The Greater Carbondale YMCA is pleased to announce the availability of a new tool to help people identify and manage their cardiac and pulmonary health.

Through the vision of executive director Steve Durkin and assistant executive director Jason Mackie, and with input from the Board of Directors plus a generous grant from the McGowan Foundation, the YMCA was able to purchase a $53,000 cardiac telemetry system.

The telemetry system can accommodate up to eight participants who are monitored wirelessly throughout six different areas of the facility. The transducers used to track each participant are waterproof, so even those with joint problems or arthritis can be monitored as they exercise in the therapeutic temperature pool. The new wireless system replaces the older hardwired cardiac monitor that had been in use at the YMCA for the past decade.

Registered nurse Lorrie Williams and her team, which includes a certified trainer, a health coach, a registered dietician, physical therapists, a pharmacist, a psychologist, and other trained staff, are currently using the telemetry system to aid in cardiac and pulmonary rehabilitation and to help people learn about their cardiac health. The members of the telemetry team have been trained to use the system and are able to access 24-hour technical help should questions arise.

People interested in learning more about the state of their cardiac health can come to the YMCA for a submaximal heart screening, better known as a stress test. After completing a rigorous general health screening, which includes a general and family health history, assessment of medications and supplements taken by the participant, a physical exam, and a cardiac rhythm interpretation, the participant may be eligible to perform the exercise stress test.

Ms. Williams emphasizes that the test is only available to those who pass the screening and who are in good cardiac health. Anyone experiencing symptoms such as chest pains, heart palpitations, or shortness of breath should consult a physician or cardiologist and may be scheduled to take a stress test in a medical setting.

The test is free to all members of the YMCA and available for $35 to non-members. No doctor’s order is needed to use the service. Results of the stress test, which is completed while wearing the cardiac telemetry system’s wireless transducers, can be faxed or emailed to the participant’s doctor or cardiologist.

“Having this system means that people can be their own health advocate. It allows you to take control of your health and see your numbers,” said Ms. Williams. The telemetry system is currently being used for cardiac rehabilitation, pulmonary exercise, and by people who want to track their fitness goals by keeping track of their numbers, such as heart rate, blood pressure, and oxygen saturation, during exercise.

The telemetry system is being used for another purpose, one which may save the life of someone who at first glance appears to be the picture of health. “Because there have been so many recent deaths of young athletes on the field from undiagnosed heart arrhythmias, we’ve created a submaximal stress test for athletes called ‘HEART.’ This test allows us to interpret heart rhythms that may be lethal and report them to the athlete’s doctor,” explained Ms. Williams.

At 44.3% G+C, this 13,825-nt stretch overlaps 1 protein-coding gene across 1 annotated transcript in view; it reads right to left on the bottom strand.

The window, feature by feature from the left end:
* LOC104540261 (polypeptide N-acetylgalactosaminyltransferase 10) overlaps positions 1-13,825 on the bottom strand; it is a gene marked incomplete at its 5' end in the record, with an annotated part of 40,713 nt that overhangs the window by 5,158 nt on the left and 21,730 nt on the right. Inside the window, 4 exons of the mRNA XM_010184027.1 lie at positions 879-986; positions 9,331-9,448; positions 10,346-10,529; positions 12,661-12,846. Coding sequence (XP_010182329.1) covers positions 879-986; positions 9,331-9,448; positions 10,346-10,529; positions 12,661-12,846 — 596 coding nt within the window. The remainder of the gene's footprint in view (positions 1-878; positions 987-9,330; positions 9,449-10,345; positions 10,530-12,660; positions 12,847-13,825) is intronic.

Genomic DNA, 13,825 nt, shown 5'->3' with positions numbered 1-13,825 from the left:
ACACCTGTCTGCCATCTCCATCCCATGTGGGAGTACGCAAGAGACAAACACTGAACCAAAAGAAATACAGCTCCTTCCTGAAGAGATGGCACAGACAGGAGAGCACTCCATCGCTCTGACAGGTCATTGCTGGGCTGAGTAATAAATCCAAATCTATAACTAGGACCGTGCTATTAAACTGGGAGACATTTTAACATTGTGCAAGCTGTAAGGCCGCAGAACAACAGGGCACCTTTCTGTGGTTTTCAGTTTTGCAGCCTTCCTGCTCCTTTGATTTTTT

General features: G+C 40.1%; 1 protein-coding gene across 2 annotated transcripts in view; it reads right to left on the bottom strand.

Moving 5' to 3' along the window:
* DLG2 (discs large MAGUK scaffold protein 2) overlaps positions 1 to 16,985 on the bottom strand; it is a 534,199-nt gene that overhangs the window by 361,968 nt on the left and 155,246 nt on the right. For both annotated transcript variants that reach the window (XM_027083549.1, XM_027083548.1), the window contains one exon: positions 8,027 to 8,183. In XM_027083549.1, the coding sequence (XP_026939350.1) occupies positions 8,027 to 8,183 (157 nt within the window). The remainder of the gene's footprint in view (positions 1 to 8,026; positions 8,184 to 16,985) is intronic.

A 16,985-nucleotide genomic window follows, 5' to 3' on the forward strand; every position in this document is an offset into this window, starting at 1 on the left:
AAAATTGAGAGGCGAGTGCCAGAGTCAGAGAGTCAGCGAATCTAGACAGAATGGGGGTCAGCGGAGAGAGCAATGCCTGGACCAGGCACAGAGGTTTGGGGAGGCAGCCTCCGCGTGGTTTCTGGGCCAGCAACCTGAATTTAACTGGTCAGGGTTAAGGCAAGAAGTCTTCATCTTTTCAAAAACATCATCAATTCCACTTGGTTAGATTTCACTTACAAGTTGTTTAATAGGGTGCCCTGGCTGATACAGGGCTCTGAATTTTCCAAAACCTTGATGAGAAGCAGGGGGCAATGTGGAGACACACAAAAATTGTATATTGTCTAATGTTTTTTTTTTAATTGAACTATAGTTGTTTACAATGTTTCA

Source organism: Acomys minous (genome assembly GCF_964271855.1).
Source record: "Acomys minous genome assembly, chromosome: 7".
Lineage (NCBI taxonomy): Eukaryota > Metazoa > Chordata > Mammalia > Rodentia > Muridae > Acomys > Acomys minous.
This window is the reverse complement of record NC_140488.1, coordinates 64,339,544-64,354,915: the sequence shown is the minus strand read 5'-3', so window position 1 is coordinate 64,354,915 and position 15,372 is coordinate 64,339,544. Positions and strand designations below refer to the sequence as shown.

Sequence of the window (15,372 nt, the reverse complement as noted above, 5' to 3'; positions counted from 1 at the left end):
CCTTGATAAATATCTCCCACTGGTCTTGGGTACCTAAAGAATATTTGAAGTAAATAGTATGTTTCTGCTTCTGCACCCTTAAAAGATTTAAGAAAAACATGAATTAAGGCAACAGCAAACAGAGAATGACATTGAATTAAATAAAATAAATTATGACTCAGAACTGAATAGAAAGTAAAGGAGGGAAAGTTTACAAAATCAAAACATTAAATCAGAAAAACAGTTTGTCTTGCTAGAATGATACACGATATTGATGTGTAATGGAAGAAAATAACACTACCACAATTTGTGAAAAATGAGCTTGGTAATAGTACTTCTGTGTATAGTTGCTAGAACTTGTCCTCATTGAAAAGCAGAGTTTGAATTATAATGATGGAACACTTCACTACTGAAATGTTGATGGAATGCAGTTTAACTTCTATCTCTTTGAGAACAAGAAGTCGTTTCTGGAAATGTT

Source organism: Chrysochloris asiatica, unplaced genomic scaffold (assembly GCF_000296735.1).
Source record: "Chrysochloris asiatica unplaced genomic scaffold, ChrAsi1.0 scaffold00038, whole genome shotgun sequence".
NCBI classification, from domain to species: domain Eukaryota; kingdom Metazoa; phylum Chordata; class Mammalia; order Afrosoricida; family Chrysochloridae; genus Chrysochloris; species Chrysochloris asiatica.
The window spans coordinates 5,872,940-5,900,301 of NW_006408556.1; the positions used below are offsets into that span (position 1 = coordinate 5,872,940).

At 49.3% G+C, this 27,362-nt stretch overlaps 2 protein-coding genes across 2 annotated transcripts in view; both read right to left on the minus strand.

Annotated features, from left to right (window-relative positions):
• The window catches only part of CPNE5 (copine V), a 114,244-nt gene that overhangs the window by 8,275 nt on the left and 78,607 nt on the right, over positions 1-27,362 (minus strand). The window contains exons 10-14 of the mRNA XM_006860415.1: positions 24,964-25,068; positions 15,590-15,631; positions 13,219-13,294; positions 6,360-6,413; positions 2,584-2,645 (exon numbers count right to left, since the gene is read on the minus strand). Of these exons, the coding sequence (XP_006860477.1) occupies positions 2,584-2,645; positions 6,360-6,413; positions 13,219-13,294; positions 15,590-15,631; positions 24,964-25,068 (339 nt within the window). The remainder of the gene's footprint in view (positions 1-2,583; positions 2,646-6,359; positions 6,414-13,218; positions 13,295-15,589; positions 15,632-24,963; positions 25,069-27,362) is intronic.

Ms. Williams emphasizes that the test, which can be used for people ages 8 and up, is not meant to exclude anyone from participating in sports. Rather, the purpose is to make sports safer for athletes. “If we can diagnose even one child, can you imagine how important this can be?” she remarked.

After a recent live broadcast on WNEP and Facebook Live featuring Ryan Lecky undergoing a stress test with the cardiac telemetry system, the YMCA has been receiving many inquiries from people interested in being tested on their own behalf and from parents who want to take that extra measure in verifying that their child’s heart is healthy and ready for sports.

Parents interested in having their child take the stress test or anyone wishing to take the test should call Lorrie Williams at the YMCA at (570) 282-2210, ext. 110 to schedule an intake screening. The intake screening takes about 30 minutes. If the screening indicates that the participant is in good health, the stress test will be scheduled. Taking the test requires about 90 minutes, with roughly 40 of those minutes spent exercising. To simulate the conditions of the playing field, a weighted vest and a high altitude mask may be used during the test.

YMCA staff is trained to recognize if a participant is experiencing distress and will stop the test if necessary, or at the participant’s request. Results of the test will be forwarded to the child’s doctor. The cost of the ‘HEART’ screening for athletes or the submaximal stress test for non-athletes is $35 for non-members and free for YMCA members.

The Greater Carbondale YMCA is the first YMCA in the nation to offer submaximal stress tests using a cardiac telemetry system and is pleased to offer them at an affordable cost. “We are so fortunate to have this available to our neighbors that all we want them to do is come in and do this. We want them to give us a call and become a part of their own health team, and their own health advocate,” said Ms. Williams.